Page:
"Rethinking the War on Drugs"

Has the War on Drugs failed? Diane Wood, the Chief Judge of U.S. Court of Appeals for the 7th Circuit, will discuss the topic at the "Rethinking the War on Drugs" Symposium on Feb. 20-21 in the Thorne Auditorium at Northwestern University's School of Law, located at 375 E. Chicago Ave. She joins us to talk about the issue. 

Read an interview with another participant in the symposium, Angela Caputo of The Chicago Reporter.

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Angela CaputoWhat is your involvement in the symposium?

I’m one of the fellows and a reporter at The Chicago Reporter. I write a lot about criminal justice which is how I got involved. I’m going to do a presentation on some of my reporting.

What was a major finding from your reports?

The first thing I was taught in journalism school was to always follow the money. I quantified how much the War on Drugs was costing. The War on Drugs is nationwide but really playing out in communities of color. Low-income African American and Hispanic neighborhoods are the places people feel the most consequences of the War on Drugs.

Why follow the money?

I think that my job is to expose the way that our criminal justice system works. I do that best when putting a number or price on it. For example, it costs $5.3 billion to send 140,000 people to prison, and most are sentenced for drug-related crimes.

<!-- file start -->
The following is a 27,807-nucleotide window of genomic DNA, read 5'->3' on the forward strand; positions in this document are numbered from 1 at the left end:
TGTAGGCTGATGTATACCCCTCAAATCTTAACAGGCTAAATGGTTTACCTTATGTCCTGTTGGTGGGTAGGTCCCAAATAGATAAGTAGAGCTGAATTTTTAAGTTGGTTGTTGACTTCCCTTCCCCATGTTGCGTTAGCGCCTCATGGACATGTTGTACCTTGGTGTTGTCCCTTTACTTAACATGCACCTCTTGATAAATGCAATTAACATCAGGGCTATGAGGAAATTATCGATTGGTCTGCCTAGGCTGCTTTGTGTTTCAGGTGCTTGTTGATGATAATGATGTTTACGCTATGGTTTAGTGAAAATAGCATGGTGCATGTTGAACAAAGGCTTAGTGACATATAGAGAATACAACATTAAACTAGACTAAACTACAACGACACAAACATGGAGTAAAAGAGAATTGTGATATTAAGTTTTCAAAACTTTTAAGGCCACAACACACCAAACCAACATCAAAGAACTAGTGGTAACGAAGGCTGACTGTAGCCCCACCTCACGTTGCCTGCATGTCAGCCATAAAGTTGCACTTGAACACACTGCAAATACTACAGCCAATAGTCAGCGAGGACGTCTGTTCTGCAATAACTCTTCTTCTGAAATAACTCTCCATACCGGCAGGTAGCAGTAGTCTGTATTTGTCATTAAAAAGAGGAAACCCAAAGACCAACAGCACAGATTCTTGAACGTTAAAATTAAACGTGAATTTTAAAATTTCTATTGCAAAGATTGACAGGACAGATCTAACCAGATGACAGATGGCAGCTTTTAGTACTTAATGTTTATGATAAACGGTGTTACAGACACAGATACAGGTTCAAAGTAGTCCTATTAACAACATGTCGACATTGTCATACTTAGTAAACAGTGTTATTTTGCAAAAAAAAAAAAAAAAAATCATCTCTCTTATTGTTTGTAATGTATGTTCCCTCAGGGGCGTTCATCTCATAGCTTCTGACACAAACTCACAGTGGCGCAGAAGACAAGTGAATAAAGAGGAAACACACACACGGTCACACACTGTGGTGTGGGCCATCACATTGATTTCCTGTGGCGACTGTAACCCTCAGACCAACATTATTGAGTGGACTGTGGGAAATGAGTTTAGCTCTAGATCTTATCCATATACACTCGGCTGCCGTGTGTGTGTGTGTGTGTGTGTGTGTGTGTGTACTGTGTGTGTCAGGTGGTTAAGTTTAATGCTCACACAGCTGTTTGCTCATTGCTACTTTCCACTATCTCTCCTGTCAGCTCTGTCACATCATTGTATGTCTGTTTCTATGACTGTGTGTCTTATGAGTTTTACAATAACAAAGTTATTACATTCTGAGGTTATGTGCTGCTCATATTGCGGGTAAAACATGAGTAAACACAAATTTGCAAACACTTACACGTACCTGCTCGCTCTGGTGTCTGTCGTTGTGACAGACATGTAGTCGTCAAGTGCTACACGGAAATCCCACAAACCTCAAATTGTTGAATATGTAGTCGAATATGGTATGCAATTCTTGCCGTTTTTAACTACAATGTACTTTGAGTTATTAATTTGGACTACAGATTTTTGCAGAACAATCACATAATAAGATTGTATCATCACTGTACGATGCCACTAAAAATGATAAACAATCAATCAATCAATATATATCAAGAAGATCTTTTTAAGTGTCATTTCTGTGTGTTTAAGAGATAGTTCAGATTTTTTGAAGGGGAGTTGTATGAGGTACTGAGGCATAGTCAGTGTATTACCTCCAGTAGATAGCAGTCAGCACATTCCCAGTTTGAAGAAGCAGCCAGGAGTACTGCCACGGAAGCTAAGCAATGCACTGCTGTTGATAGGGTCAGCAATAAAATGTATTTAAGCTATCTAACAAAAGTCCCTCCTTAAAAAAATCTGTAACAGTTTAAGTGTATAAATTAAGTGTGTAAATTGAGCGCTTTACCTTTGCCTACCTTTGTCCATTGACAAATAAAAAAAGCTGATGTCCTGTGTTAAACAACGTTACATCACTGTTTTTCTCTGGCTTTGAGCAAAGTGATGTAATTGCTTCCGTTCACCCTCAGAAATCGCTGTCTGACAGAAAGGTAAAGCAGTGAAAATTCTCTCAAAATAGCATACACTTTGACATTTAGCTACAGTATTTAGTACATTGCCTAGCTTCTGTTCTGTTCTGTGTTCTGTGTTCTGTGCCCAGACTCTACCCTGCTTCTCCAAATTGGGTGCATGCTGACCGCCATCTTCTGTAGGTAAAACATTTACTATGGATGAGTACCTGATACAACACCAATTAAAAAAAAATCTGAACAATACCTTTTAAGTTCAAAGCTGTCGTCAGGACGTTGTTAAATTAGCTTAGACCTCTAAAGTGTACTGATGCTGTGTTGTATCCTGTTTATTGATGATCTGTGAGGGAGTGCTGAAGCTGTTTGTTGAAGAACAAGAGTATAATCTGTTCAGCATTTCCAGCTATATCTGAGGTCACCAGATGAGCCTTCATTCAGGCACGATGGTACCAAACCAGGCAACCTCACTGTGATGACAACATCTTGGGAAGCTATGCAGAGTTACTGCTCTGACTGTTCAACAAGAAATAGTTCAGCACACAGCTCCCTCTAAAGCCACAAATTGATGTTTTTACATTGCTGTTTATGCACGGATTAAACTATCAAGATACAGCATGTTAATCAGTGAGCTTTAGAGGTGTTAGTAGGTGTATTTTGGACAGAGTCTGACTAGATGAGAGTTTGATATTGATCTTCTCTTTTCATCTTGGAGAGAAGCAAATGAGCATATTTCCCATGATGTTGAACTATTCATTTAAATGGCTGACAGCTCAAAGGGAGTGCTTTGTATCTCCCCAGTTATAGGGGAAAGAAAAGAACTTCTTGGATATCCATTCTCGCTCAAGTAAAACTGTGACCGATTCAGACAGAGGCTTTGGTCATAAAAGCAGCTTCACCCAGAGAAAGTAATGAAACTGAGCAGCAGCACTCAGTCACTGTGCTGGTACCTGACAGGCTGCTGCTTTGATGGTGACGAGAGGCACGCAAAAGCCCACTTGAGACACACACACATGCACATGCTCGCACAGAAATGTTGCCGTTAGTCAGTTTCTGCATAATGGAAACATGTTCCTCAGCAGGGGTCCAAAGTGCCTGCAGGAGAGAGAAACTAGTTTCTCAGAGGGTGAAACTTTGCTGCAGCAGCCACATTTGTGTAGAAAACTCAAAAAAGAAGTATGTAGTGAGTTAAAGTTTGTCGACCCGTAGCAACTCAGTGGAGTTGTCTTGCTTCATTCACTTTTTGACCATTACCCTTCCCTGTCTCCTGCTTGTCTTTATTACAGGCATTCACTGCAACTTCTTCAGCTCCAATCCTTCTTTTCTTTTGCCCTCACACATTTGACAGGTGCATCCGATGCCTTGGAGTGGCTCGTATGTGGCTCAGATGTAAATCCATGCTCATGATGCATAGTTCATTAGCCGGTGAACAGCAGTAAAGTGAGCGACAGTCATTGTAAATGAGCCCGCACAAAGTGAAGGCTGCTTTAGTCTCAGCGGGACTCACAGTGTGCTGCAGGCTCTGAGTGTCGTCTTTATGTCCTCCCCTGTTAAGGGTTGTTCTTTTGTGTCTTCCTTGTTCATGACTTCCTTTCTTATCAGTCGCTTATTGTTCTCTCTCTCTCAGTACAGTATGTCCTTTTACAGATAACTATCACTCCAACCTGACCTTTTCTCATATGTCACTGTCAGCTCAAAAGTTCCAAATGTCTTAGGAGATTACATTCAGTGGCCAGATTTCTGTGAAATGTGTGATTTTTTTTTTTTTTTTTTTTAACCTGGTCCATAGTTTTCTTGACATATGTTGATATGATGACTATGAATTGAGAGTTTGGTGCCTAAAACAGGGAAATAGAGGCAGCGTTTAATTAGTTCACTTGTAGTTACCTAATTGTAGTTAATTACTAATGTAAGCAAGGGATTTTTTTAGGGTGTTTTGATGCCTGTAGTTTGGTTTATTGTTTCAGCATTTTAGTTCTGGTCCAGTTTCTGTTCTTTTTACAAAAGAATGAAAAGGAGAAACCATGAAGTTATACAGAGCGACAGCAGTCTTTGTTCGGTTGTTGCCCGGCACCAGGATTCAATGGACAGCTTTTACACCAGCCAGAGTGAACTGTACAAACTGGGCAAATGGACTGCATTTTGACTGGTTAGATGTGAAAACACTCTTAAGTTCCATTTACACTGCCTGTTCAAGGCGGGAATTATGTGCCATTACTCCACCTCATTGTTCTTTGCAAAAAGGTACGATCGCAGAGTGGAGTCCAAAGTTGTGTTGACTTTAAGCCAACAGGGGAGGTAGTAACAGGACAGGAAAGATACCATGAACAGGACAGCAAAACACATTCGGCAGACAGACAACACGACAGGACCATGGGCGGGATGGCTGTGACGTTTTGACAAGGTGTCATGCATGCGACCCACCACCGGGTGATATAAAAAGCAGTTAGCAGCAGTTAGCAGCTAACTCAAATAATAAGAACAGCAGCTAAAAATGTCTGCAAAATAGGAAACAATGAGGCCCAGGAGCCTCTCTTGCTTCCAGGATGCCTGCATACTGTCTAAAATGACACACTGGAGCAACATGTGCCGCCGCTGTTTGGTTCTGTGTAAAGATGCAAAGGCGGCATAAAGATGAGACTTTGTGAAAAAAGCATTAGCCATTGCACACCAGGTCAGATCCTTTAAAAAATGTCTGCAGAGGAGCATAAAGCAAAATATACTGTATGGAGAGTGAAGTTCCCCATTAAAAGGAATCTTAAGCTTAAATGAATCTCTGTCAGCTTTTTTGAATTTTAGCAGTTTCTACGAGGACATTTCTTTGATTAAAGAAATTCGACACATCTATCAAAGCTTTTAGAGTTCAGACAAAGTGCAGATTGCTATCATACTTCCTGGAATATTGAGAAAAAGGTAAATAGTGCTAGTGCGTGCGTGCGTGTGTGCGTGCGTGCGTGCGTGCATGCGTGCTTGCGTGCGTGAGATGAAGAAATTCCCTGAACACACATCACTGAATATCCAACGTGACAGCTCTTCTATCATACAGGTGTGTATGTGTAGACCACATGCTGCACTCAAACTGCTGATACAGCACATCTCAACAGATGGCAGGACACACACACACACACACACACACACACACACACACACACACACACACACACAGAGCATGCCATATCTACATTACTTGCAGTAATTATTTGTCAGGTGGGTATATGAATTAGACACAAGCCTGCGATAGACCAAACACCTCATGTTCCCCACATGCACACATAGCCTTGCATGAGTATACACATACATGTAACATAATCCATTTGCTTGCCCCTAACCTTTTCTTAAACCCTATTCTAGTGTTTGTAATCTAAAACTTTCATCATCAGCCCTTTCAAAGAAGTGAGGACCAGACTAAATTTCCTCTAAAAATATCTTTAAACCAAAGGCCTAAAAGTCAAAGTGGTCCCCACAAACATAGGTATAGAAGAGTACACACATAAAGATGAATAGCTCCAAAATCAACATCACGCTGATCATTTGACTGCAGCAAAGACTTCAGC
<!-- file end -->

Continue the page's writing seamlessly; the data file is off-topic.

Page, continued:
Do you think the War on Drugs has failed?

Well, I think what’s obvious is this war is expensive, and looking at who’s punished in the War on Drugs, I think the important question to ask is: what’s changing? What are the taxpayers getting in return for their investments? Half the people in prison haven’t graduated from high school. They’re also from the same communities where schools are closed. There’s little being done to change this. After they are released, these former criminals come out without an education or job skills, so they return to their communities and sell drugs again.

What should be done to combat drug dealing and drug abuse?

I think we can learn a lot from more affluent communities where there seems to be more emphasis on treatment rather than incarceration. The solution should be focused on the healing process. There are a lot of people that sell drugs who have a drug abuse problem.

If the criminal justice system emphasized healing rather than detention, where would the government fit in?

Now, when people are sentenced to drug treatments, there are so few beds available at healing facilities that those people incarcerated end up serving their time in jail before they can even get treatment. Many public health officials believe we should be spending more money on drug abuse treatment rather than incarceration because it’s more effective. It’s definitely cheaper.


Interview has been condensed and edited.

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